CAMP LEATHERNECK, Afghanistan --
About 600 Marines from Marine Wing Support Squadron 274, 3rd Marine Aircraft Wing (Forward), are packing up and preparing to head back to Marine Corps Air Station Cherry Point, N.C., after more than seven months serving as ground support for Regional Command (Southwest)’s air combat element.
The support squadron has expanded all four borders of the wing’s battle space by providing uninterrupted aviation ground support, undertaking extensive construction projects and conducting tactical operations.
“I couldn’t be happier with the performance of the Marines — their performance and the attitudes,” said Lt. Col. Anthony Ference, commanding officer of MWSS-274, the "Ironmen." “Across the board, I’ve been humbled by the number of compliments I have received from the flying squadrons. Those compliments are not a reflection of me; they are a reflection of the Marines.”
“Our Marines have been motivated about this [deployment] since we went through pre-deployment training, and have continued that attitude all the way through our deployment,” added Master Sgt. David Kinder, operations chief for MWSS-274.
The squadron surveyed more than twenty helicopter landing zones and improved six of them; removed, fixed and replaced about 400,000 square feet of AM2 expeditionary airfield matting; moved more than a million cubic yards of earth; issued about 8.8 million gallons of fuel; operated several forward arming and refueling points (FARPs); expanded and improved several forward operating bases; and is in the process of installing about 1.2 million square feet of matting for a massive 5,500-foot flight line at FOB Delaram 2.
The successful completion of these missions had a profound impact on 3rd MAW (Fwd)’s ability to successfully aid Afghan National Security and International Security Assistance Forces. The Ironmen’s hard work has allowed the wing to fly farther, longer and harder to help abate the Taliban threat, and bring stability to the Helmand and Nimroz provinces.
“If any one of those things fail, it has an impact on 3rd MAW (Fwd)’s ability to fly aircraft,” said Ference. “Our primary focus is allowing sustained sortie generation. The Marines know our customer is 3rd MAW (Fwd) and that’s what they’ve been focused on.”
“Our biggest accomplishment has been providing aviation ground support without interruptions,” said Kinder. “A support squadron is designed to support one FOB and two FARPs – we have supported 3 FOBs and two FARPs.”
MWSS-274 has also played an active role in tactical operations here in Helmand. The squadron implemented flight line security elements for Camp Bastion and Camp Dwyer from scratch, conducted convoys and provided convoy security. The squadron also provided 14 military policemen, a Navy corpsman and four combat engineers to work alongside other Marine units and Georgian service members to mentor ANSF at FOB Bakwa.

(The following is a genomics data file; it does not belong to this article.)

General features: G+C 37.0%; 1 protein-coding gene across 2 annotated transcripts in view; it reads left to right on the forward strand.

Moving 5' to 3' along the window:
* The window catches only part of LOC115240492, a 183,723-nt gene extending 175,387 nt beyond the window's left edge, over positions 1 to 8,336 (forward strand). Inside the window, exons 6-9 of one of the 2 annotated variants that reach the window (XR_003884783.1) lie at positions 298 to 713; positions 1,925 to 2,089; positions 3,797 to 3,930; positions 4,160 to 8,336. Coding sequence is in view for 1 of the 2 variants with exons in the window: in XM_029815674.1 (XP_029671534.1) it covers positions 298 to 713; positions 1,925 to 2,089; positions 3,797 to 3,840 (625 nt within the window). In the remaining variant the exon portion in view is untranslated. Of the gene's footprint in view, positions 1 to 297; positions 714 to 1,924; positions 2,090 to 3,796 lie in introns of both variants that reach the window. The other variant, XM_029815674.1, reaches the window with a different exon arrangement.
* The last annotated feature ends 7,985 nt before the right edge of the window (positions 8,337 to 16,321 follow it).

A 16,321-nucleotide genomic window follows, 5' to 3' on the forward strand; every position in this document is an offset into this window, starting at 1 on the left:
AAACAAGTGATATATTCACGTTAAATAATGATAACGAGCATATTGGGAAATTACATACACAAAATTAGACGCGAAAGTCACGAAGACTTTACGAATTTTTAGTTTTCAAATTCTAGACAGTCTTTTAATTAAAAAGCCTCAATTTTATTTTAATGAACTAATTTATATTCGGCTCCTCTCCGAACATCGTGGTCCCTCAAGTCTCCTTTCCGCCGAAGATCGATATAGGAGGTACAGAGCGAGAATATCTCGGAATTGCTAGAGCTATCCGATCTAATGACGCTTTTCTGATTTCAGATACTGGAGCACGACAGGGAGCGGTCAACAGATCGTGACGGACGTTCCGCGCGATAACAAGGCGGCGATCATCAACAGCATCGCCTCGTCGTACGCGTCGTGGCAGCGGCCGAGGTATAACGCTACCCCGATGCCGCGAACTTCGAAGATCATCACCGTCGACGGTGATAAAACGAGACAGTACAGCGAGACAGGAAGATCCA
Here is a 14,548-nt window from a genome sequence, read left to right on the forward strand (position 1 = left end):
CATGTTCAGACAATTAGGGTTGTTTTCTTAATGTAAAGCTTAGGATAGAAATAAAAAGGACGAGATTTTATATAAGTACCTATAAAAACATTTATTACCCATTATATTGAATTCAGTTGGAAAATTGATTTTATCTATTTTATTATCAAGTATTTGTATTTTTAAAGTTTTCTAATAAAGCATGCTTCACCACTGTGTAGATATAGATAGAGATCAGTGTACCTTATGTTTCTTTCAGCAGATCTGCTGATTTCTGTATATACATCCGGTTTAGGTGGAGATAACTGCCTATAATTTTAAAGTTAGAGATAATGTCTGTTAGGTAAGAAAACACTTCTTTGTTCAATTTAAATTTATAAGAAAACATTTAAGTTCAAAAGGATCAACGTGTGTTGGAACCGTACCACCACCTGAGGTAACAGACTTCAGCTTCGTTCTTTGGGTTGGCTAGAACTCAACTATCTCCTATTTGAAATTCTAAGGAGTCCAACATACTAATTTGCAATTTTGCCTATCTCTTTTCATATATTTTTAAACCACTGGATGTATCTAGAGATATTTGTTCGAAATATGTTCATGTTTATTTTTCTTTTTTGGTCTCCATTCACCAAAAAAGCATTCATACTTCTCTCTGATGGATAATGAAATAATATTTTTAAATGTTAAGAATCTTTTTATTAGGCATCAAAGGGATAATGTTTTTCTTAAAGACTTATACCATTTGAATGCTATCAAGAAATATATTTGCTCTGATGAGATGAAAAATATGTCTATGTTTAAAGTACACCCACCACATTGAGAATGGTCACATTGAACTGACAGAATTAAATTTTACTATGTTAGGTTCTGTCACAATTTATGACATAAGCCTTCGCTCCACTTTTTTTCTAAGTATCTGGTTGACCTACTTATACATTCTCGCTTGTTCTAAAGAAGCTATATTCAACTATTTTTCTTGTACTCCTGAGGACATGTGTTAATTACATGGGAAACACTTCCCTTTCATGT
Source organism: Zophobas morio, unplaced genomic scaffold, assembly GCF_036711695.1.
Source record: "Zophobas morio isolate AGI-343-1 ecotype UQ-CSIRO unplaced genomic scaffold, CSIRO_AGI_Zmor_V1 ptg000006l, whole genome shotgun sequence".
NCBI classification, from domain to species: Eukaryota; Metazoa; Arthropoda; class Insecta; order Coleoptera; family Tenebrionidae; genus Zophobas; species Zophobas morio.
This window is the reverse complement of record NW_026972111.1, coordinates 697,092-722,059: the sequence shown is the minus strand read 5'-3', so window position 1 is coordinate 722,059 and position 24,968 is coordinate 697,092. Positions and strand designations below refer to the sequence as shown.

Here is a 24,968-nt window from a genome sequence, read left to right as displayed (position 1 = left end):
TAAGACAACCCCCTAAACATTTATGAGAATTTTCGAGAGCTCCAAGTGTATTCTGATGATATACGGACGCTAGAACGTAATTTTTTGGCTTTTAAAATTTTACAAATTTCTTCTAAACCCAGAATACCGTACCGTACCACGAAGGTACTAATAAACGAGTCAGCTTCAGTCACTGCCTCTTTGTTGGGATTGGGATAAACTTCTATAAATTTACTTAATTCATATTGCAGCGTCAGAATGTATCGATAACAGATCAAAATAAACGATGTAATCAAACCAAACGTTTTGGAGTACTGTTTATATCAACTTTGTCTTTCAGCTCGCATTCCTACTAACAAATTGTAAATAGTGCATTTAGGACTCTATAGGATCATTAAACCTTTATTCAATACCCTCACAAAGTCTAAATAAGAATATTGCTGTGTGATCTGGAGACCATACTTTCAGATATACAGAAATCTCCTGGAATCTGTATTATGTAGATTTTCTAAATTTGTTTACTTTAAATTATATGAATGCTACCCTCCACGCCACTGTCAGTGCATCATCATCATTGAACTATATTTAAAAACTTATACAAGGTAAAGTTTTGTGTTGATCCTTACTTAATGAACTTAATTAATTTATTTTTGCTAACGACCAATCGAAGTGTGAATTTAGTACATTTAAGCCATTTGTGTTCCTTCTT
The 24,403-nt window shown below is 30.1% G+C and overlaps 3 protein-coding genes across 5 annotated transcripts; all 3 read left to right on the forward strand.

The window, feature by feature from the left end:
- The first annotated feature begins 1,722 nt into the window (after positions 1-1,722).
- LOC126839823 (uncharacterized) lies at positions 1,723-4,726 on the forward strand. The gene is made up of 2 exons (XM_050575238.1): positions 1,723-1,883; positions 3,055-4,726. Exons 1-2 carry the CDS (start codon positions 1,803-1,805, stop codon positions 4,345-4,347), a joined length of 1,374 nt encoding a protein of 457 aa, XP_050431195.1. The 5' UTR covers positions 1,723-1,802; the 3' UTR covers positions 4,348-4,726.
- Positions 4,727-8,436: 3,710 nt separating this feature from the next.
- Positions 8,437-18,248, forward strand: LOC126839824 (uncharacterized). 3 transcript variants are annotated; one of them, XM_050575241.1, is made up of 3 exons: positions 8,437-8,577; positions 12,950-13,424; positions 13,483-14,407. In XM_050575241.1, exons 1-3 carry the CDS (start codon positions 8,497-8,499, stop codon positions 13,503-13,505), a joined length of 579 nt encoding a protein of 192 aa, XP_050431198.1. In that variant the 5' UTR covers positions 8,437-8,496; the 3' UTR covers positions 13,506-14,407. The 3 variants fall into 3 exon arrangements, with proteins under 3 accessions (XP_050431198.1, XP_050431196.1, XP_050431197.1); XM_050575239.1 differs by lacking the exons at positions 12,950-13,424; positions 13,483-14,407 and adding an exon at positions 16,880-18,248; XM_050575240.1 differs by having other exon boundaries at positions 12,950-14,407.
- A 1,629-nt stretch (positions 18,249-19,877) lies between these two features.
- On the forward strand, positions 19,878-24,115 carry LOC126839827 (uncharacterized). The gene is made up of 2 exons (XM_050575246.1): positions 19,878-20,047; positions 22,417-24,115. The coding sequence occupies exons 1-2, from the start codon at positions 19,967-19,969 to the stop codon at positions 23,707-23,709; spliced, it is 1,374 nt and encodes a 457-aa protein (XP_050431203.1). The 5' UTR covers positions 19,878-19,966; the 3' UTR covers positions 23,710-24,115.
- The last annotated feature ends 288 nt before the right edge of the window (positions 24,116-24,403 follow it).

Police mentoring is somewhat outside the realm of the 14 functions of aviation ground support, but the Marines we sent out west to Bakwa did a great job, commented Ference. They accompanied and supported the ANSF as well as the Georgians on foot-mobile and mounted patrols and helped out quite a bit.
In addition, the unit’s military police established more than 300 vehicle checkpoints, searching in excess of 1,500 vehicles and 4,000 people. They confiscated contraband ranging from cell phones and fake badges, to weapons and ammunition.
Although the support squadron has made sustained contributions to operations here, it also had a large impact on the internal safety of Camp Leatherneck. MWSS-274 Marines risked their lives to provide about 36 continuous hours of firefighting to battle a 14-acre inferno that consumed the supply management lot here in May. The squadron’s aircraft, rescue and firefighting Marines also answered more than 1,750 other calls aboard Camp Bastion and FOB Dwyer during the deployment.
The Ironmen, regarded by 3rd MAW (Fwd) leadership as masters of many trades, have served as an integral part of the ACE here, performing as the ‘grunts’ of the air wing.
“I’m in awe of them,” said Sgt. Maj. Anthony Spadaro, sergeant major for 3rd MAW (Fwd). “They are literally the jack of all trades and the master of all as well. I have watched magic. ‘You want it when?’ And it’s done.”
Their efforts have helped expand the reach of the wing and allowed pilots to fly longer distances in shorter times to help support ground units as they work to win the trust of the Afghan people. The unit will transfer authority to MWSS-373, from MCAS Miramar, Calif., Sept. 26.